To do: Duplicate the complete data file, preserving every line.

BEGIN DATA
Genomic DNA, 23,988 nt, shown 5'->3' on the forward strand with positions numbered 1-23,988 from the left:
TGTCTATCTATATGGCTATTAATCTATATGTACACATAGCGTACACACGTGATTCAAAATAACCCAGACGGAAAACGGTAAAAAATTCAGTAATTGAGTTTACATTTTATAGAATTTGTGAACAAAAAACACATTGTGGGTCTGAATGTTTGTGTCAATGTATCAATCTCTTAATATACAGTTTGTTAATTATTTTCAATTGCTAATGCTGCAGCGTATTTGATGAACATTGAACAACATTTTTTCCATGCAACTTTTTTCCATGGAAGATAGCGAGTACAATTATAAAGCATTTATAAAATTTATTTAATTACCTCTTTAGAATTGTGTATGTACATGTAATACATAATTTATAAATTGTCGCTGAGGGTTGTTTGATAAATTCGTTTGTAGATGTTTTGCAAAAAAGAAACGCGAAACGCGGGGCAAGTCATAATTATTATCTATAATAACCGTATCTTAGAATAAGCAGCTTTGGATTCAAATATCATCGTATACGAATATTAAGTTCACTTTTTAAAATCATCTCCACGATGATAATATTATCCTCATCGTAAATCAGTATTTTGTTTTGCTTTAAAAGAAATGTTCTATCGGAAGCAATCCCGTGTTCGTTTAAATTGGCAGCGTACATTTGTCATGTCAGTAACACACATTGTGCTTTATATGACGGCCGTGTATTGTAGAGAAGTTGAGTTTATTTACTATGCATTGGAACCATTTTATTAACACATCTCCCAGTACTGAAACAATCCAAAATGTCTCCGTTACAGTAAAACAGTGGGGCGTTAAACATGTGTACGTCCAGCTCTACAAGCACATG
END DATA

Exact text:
Genomic DNA, 23,988 nt, shown 5'->3' on the forward strand with positions numbered 1-23,988 from the left:
TGTCTATCTATATGGCTATTAATCTATATGTACACATAGCGTACACACGTGATTCAAAATAACCCAGACGGAAAACGGTAAAAAATTCAGTAATTGAGTTTACATTTTATAGAATTTGTGAACAAAAAACACATTGTGGGTCTGAATGTTTGTGTCAATGTATCAATCTCTTAATATACAGTTTGTTAATTATTTTCAATTGCTAATGCTGCAGCGTATTTGATGAACATTGAACAACATTTTTTCCATGCAACTTTTTTCCATGGAAGATAGCGAGTACAATTATAAAGCATTTATAAAATTTATTTAATTACCTCTTTAGAATTGTGTATGTACATGTAATACATAATTTATAAATTGTCGCTGAGGGTTGTTTGATAAATTCGTTTGTAGATGTTTTGCAAAAAAGAAACGCGAAACGCGGGGCAAGTCATAATTATTATCTATAATAACCGTATCTTAGAATAAGCAGCTTTGGATTCAAATATCATCGTATACGAATATTAAGTTCACTTTTTAAAATCATCTCCACGATGATAATATTATCCTCATCGTAAATCAGTATTTTGTTTTGCTTTAAAAGAAATGTTCTATCGGAAGCAATCCCGTGTTCGTTTAAATTGGCAGCGTACATTTGTCATGTCAGTAACACACATTGTGCTTTATATGACGGCCGTGTATTGTAGAGAAGTTGAGTTTATTTACTATGCATTGGAACCATTTTATTAACACATCTCCCAGTACTGAAACAATCCAAAATGTCTCCGTTACAGTAAAACAGTGGGGCGTTAAACATGTGTACGTCCAGCTCTACAAGCACATG